Define rules

In addition to the qualification of employees, the appropriate management and control systems must also be provided in this phase, which enable continuous decision-making and problem-solving paths from management to the shop floor. This includes, for example, shop-floor management pilots (physical and digital) or the development of KPI systems, cascades of key figures and decentralised problem-solving competence.

Define roles and responsibilities

An effective leadership and management system requires managers at all levels to have a precise understanding of their own leadership role within the framework of the Lean Project. This includes, for example, actively requesting feedback as part of the goal development process, regularly reviewing the processes on site (Go Gemba) and ensuring an openly lived error culture in its area.

Accompanying and communicating change

For an effective anchoring of the lean concept in the organization, the introduction of lean projects must go hand in hand with systematic communication measures. A two-stage process is particularly promising, consisting of a cascade of short training sessions and information events that the operational managers themselves carry out and supplementary, centrally controlled communication measures that make the implementation successes visible and tangible.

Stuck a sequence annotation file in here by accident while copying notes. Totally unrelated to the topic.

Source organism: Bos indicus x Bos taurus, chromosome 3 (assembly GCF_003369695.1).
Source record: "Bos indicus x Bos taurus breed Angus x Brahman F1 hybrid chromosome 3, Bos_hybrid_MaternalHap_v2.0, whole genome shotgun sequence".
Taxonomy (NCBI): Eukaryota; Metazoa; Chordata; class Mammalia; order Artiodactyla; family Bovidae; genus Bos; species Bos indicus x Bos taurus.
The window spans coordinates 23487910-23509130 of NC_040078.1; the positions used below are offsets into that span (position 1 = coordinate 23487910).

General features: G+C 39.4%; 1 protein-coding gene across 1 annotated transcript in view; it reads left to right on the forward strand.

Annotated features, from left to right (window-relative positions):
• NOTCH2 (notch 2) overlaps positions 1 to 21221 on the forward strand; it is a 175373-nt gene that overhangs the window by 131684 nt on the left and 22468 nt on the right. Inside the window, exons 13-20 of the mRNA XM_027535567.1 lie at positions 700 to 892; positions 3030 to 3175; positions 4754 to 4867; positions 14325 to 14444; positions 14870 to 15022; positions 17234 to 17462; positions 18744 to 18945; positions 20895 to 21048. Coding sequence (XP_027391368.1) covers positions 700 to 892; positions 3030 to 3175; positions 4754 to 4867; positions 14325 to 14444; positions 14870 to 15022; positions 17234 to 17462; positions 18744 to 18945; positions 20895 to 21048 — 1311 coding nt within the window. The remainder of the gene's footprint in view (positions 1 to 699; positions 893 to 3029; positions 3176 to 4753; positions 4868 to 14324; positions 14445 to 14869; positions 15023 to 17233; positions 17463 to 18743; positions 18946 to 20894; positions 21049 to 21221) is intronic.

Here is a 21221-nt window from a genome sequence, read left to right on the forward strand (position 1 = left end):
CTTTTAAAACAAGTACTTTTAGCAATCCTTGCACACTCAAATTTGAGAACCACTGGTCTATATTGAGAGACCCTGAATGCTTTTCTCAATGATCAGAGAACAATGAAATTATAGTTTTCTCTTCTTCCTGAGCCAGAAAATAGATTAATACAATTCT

Quick start

Lighthouse projects for streamlining processes and introducing lean concepts (process approach) are particularly suitable as starting points for large-scale lean projects: e.g. cycle optimization, flow concepts, pull control. They can be accompanied by digital pilots for the first application of smarter (IoT) technologies (system approach): e.g. predictive maintenance, digital Q-control loops, Smart Logistics, Smart Tooling, real time performance tracking. We recommend precise documentation of the implementation process and recording of lessons learned for use in the later roll-out plan (local to global).